Chef and food consultant Diya Sethi, 40, has seen the best of times and the worst. The daughter of an Indian ambassador, she has known boxing legend Muhammad Ali, dined at the same table as The Godfather director Francis Ford Coppola, and walked the runway for Christian Dior.
But the brilliance of her public life and the loneliness of her private world gave rise to the condition of bulimia, a disease well-known in the Western world, but still misunderstood in India as a weight-loss problem. The Addict-A Life Recovered is the story of those years of Sethi's life and her eventual fight-back. Unlike many tell-alls, the account of her addiction and recovery are both painstakingly detailed and shines a light on her understanding of her past, her limitations, the relapses, and finally, her resolve to cure herself. A conversation:
It is a searing account and you have spared no one, least of all yourself, and your parents. By the end of the book, you seemed to have found grace. But by writing this book, did you take a risk? How did your parents react?
Writing my story was not a premeditated act. One day I just found myself put pen to paper, and I began to write. It was as if I had to use, or make an example of my life to fulfill a purpose: to bring attention to an affliction that plagues many people.
I didn't ask my parents for permission when I began, but a few chapters into my book, I informed them of what I was doing. My mother had just one question for me: 'Will you be able to hold your head high after people get to know all this about you?' And I said if they recoil from me, then I no longer want them in my life. My father said: 'There is no need to protect us, tell the truth.' But what was the effect of writing the book on me? I was relentlessly ill for the last one and half years of finishing the book.
I shut my eyes and re-lived 26 years of my life all over again. Then I wrote, but all the pain I was regenerating diseased me - I no longer had the escape route of addiction.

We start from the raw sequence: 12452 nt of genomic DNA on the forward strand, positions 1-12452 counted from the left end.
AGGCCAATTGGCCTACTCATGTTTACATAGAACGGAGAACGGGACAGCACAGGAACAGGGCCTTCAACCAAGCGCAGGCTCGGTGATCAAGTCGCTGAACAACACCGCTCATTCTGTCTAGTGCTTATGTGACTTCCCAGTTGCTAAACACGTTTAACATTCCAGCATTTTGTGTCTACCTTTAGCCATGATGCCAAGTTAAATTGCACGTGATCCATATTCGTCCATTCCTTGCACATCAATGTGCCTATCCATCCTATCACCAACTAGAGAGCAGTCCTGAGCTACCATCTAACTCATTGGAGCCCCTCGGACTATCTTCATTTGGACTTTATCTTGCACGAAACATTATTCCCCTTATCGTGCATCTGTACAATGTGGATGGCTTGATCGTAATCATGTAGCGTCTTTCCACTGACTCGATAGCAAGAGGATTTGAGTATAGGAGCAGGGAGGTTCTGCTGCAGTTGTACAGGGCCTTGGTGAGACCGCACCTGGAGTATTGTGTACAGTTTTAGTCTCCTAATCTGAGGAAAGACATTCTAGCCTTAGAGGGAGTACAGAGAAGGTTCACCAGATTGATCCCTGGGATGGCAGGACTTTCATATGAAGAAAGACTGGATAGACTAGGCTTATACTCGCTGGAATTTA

Bulimia is not a well-known disease. You are actually the second person after Princess Diana whom one has heard of being afflicted with this.
I was anorexic-bulimic. Bulimia is the flip side of anorexia. I tried to hide that I was anorexic, and that's when bulimia set in - the purging of any nourishment I took in. I was never overweight. People tend to think anorexia-bulimia is just about weight loss. It isn't. Both the denial and purging of nourishment generate a 'high' that de-sensitise one of pain fear, rejection, loneliness. Later, I added alcohol and drugs to augment that desensitisation.
You've written about the painful experiences of growing up in the book.
From very early in life, I moved from country to country as a result of my father's career as an ambassador and I began to feel 'different' from other kids my age. It created a sense of panic that was easily detected by my peers. I was rejected in school, and often ridiculed. Even worse, when I was 13, I encountered racism in Zimbabwe. At an all-white party to which I was invited, a boy called attention to me by shouting 'Long Live Union Carbide'… Go home, behenji." That was the tipping point which catapulted me into anorexia. I had to bury the acute pain and humiliation. Today I no longer allow myself to bury my feelings. Neither do I search for durability in my relationships. I look for quality. My heroes were, and still are, my own parents and brother. They are my world.
What was your battle with food like?